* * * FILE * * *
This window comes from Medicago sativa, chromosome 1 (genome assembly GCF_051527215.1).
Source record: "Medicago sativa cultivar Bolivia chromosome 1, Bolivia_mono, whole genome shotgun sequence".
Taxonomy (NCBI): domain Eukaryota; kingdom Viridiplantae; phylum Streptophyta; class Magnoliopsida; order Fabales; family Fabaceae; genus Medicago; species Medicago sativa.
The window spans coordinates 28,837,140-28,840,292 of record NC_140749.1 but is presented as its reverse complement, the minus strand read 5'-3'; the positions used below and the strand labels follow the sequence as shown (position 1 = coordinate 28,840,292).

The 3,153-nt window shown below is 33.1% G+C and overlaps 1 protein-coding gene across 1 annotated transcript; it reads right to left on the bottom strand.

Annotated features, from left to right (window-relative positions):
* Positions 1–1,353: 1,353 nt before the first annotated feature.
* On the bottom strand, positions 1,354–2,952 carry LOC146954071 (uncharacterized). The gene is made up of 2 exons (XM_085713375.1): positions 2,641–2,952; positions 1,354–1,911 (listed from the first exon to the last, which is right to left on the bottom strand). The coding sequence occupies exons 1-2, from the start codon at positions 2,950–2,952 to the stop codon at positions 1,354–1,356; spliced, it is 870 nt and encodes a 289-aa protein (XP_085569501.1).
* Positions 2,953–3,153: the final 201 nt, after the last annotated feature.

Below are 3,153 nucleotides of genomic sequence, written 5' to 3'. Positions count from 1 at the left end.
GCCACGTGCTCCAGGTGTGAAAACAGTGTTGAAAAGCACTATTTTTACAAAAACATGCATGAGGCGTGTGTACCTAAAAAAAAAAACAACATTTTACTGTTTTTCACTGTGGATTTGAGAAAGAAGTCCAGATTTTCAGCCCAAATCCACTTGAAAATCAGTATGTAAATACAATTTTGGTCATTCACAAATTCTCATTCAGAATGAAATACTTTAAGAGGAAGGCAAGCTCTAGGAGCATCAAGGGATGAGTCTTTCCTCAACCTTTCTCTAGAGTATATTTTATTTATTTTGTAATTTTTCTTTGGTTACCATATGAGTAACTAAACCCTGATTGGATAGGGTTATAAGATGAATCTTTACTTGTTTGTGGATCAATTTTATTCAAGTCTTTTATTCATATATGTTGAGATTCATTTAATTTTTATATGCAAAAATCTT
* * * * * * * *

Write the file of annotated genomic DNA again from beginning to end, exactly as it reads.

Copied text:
This window comes from Medicago sativa, chromosome 1 (genome assembly GCF_051527215.1).
Source record: "Medicago sativa cultivar Bolivia chromosome 1, Bolivia_mono, whole genome shotgun sequence".
Taxonomy (NCBI): domain Eukaryota; kingdom Viridiplantae; phylum Streptophyta; class Magnoliopsida; order Fabales; family Fabaceae; genus Medicago; species Medicago sativa.
The window spans coordinates 28,837,140-28,840,292 of record NC_140749.1 but is presented as its reverse complement, the minus strand read 5'-3'; the positions used below and the strand labels follow the sequence as shown (position 1 = coordinate 28,840,292).

The 3,153-nt window shown below is 33.1% G+C and overlaps 1 protein-coding gene across 1 annotated transcript; it reads right to left on the bottom strand.

Annotated features, from left to right (window-relative positions):
* Positions 1–1,353: 1,353 nt before the first annotated feature.
* On the bottom strand, positions 1,354–2,952 carry LOC146954071 (uncharacterized). The gene is made up of 2 exons (XM_085713375.1): positions 2,641–2,952; positions 1,354–1,911 (listed from the first exon to the last, which is right to left on the bottom strand). The coding sequence occupies exons 1-2, from the start codon at positions 2,950–2,952 to the stop codon at positions 1,354–1,356; spliced, it is 870 nt and encodes a 289-aa protein (XP_085569501.1).
* Positions 2,953–3,153: the final 201 nt, after the last annotated feature.

Below are 3,153 nucleotides of genomic sequence, written 5' to 3'. Positions count from 1 at the left end.
GCCACGTGCTCCAGGTGTGAAAACAGTGTTGAAAAGCACTATTTTTACAAAAACATGCATGAGGCGTGTGTACCTAAAAAAAAAAACAACATTTTACTGTTTTTCACTGTGGATTTGAGAAAGAAGTCCAGATTTTCAGCCCAAATCCACTTGAAAATCAGTATGTAAATACAATTTTGGTCATTCACAAATTCTCATTCAGAATGAAATACTTTAAGAGGAAGGCAAGCTCTAGGAGCATCAAGGGATGAGTCTTTCCTCAACCTTTCTCTAGAGTATATTTTATTTATTTTGTAATTTTTCTTTGGTTACCATATGAGTAACTAAACCCTGATTGGATAGGGTTATAAGATGAATCTTTACTTGTTTGTGGATCAATTTTATTCAAGTCTTTTATTCATATATGTTGAGATTCATTTAATTTTTATATGCAAAAATCTT